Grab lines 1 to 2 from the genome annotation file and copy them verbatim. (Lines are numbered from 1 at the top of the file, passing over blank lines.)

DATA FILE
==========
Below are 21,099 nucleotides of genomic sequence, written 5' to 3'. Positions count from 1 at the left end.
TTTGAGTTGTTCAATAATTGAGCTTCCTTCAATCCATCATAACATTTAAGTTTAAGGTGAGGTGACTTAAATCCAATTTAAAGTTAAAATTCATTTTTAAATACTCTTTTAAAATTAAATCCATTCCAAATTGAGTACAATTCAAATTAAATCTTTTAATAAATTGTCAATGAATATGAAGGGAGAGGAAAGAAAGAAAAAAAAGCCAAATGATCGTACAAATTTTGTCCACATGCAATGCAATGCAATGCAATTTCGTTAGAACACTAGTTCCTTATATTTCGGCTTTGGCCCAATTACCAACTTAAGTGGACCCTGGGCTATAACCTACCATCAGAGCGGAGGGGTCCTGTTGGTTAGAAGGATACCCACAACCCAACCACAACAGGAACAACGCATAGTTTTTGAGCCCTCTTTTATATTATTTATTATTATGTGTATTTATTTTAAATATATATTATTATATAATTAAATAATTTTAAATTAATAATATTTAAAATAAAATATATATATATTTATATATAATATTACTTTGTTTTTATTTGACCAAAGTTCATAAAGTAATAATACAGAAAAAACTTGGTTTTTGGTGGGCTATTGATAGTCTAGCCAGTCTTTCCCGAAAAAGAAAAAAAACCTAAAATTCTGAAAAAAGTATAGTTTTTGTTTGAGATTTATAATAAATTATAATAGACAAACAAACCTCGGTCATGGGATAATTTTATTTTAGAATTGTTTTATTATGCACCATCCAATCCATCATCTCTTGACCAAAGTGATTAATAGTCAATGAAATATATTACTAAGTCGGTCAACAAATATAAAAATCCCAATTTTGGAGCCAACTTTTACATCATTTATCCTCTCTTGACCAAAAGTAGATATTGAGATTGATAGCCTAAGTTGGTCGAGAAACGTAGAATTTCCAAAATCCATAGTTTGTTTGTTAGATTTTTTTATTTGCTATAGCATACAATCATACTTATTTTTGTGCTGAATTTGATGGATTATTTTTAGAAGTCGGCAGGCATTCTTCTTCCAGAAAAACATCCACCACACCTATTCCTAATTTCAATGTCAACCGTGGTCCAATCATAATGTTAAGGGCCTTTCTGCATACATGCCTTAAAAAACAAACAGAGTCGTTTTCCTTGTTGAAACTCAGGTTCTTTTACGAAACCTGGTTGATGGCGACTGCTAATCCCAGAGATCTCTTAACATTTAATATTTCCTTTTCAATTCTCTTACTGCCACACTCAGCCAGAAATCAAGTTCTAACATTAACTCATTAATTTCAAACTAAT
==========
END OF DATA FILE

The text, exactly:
Below are 21,099 nucleotides of genomic sequence, written 5' to 3'. Positions count from 1 at the left end.
TTTGAGTTGTTCAATAATTGAGCTTCCTTCAATCCATCATAACATTTAAGTTTAAGGTGAGGTGACTTAAATCCAATTTAAAGTTAAAATTCATTTTTAAATACTCTTTTAAAATTAAATCCATTCCAAATTGAGTACAATTCAAATTAAATCTTTTAATAAATTGTCAATGAATATGAAGGGAGAGGAAAGAAAGAAAAAAAAGCCAAATGATCGTACAAATTTTGTCCACATGCAATGCAATGCAATGCAATTTCGTTAGAACACTAGTTCCTTATATTTCGGCTTTGGCCCAATTACCAACTTAAGTGGACCCTGGGCTATAACCTACCATCAGAGCGGAGGGGTCCTGTTGGTTAGAAGGATACCCACAACCCAACCACAACAGGAACAACGCATAGTTTTTGAGCCCTCTTTTATATTATTTATTATTATGTGTATTTATTTTAAATATATATTATTATATAATTAAATAATTTTAAATTAATAATATTTAAAATAAAATATATATATATTTATATATAATATTACTTTGTTTTTATTTGACCAAAGTTCATAAAGTAATAATACAGAAAAAACTTGGTTTTTGGTGGGCTATTGATAGTCTAGCCAGTCTTTCCCGAAAAAGAAAAAAAACCTAAAATTCTGAAAAAAGTATAGTTTTTGTTTGAGATTTATAATAAATTATAATAGACAAACAAACCTCGGTCATGGGATAATTTTATTTTAGAATTGTTTTATTATGCACCATCCAATCCATCATCTCTTGACCAAAGTGATTAATAGTCAATGAAATATATTACTAAGTCGGTCAACAAATATAAAAATCCCAATTTTGGAGCCAACTTTTACATCATTTATCCTCTCTTGACCAAAAGTAGATATTGAGATTGATAGCCTAAGTTGGTCGAGAAACGTAGAATTTCCAAAATCCATAGTTTGTTTGTTAGATTTTTTTATTTGCTATAGCATACAATCATACTTATTTTTGTGCTGAATTTGATGGATTATTTTTAGAAGTCGGCAGGCATTCTTCTTCCAGAAAAACATCCACCACACCTATTCCTAATTTCAATGTCAACCGTGGTCCAATCATAATGTTAAGGGCCTTTCTGCATACATGCCTTAAAAAACAAACAGAGTCGTTTTCCTTGTTGAAACTCAGGTTCTTTTACGAAACCTGGTTGATGGCGACTGCTAATCCCAGAGATCTCTTAACATTTAATATTTCCTTTTCAATTCTCTTACTGCCACACTCAGCCAGAAATCAAGTTCTAACATTAACTCATTAATTTCAAACTAAT